Ward’s ad is below.

Tommy Gregory HD 73

Tommy Gregory endorsed by former Manatee Sheriff

Republican Tommy Gregory announced Thursday that former Manatee Sherriff Brad Steube has endorsed his campaign to replace Rep. Joe Gruters in House District 73.

“Tommy Gregory’s character and values will make him a very effective legislator,” Steube said. “His military career demonstrates his commitment to public service, and I believe he will bring the same determination and skill to the Florida House. I am pleased to endorse him and urge all District 73 voters to support him.”

Steube was Manatee County sheriff from 2007 through 2016. He joins current Sarasota Sheriff Tom Knight in endorsing Gregory, a Sarasota attorney. He has also been endorsed by former state Sen. Lisa Carlton and Steve Vernon, the second-place finisher in the 2016 HD 73 Republican Primary.

“Sheriff Steube really modeled community leadership during his time in office,” said Gregory. “I appreciate the example he set, and I’m honored to have his support. I look forward to working with him and other local leaders to find policy solutions that will help us overcome our area’s challenges and make the most of our opportunities.”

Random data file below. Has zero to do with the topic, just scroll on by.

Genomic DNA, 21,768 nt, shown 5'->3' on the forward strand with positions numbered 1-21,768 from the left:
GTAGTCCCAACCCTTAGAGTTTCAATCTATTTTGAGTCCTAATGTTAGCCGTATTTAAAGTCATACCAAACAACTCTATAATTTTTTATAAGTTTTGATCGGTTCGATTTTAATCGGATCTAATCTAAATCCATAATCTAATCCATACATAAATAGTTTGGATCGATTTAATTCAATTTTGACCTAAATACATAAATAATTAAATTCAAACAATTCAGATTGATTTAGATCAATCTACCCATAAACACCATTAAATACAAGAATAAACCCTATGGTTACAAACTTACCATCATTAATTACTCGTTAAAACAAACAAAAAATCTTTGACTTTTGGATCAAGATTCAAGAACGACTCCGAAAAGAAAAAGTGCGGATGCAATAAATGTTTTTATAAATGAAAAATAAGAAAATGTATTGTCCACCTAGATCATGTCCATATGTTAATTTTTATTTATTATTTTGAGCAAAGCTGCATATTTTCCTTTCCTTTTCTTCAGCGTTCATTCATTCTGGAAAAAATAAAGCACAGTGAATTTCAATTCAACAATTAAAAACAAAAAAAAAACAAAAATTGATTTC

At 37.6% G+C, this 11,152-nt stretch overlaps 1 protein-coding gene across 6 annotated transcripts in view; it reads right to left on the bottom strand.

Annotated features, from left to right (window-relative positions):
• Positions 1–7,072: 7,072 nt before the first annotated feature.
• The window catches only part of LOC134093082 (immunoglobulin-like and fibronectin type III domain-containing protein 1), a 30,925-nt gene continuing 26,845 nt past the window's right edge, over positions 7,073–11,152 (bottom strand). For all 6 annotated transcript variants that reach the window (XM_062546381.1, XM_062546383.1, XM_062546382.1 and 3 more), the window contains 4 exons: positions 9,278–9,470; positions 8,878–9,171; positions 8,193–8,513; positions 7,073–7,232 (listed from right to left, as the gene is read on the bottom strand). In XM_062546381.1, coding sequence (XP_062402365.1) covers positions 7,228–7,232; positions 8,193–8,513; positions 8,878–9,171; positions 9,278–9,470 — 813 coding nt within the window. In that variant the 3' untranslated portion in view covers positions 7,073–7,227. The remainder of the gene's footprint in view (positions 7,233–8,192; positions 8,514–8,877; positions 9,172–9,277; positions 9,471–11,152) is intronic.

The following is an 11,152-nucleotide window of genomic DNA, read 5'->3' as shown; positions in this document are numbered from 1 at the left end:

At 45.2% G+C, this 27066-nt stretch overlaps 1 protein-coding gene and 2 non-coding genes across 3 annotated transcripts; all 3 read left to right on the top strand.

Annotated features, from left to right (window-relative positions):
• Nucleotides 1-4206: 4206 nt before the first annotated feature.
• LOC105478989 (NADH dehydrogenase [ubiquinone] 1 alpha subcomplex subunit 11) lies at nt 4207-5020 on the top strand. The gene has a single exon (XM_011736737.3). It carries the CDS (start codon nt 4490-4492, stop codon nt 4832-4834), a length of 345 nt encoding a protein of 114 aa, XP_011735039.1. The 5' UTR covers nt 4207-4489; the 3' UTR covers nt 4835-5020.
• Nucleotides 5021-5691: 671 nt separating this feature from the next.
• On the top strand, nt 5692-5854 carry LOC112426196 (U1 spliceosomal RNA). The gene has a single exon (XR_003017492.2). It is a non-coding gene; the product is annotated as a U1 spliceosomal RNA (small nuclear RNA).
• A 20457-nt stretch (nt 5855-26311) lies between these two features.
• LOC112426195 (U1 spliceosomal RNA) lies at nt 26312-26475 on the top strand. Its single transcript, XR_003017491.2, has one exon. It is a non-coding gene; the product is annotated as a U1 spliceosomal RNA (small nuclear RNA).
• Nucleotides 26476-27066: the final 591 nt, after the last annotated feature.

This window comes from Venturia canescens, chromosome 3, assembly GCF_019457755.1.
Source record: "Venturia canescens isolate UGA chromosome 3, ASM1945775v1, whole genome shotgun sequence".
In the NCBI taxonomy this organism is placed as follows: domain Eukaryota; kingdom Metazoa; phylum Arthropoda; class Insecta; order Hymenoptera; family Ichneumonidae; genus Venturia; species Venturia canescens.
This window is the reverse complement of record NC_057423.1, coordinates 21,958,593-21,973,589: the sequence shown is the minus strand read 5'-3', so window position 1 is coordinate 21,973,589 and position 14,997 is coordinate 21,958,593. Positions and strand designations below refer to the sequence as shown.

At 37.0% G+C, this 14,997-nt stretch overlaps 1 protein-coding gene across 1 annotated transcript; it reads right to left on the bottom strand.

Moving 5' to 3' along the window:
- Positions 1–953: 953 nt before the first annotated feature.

Gregory faces Melissa Howard in the Republican Primary race. The winner of that contest has the best odds to replace Gruters in the Republican stronghold.

HD 73 is open due to Gruters’ decision to run for the Senate seat currently held by Sarasota Republican Sen. Greg Steube. Gruters is Howard’s campaign treasurer.

As of April 30, Howard leads Gregory in hard money fundraising with nearly $125,000 raised, including $100,000 in candidate loans, to his $56,000. Gregory has the advantage when soft money is included. His committee, Friends of Tommy Gregory, has $85,000 banked, giving him a combined $132,220 on hand compared to $123,900 for Howard.

HD 73 covers parts of Manatee and Sarasota, with more than 85 percent of the district’s voters residing in Manatee County. The district massively favors Republicans, who make up nearly half of the electorate compared to a 25 percent share for Democrats.

Indian Rocks Beach commissioners back Nick DiCeglie for House District 66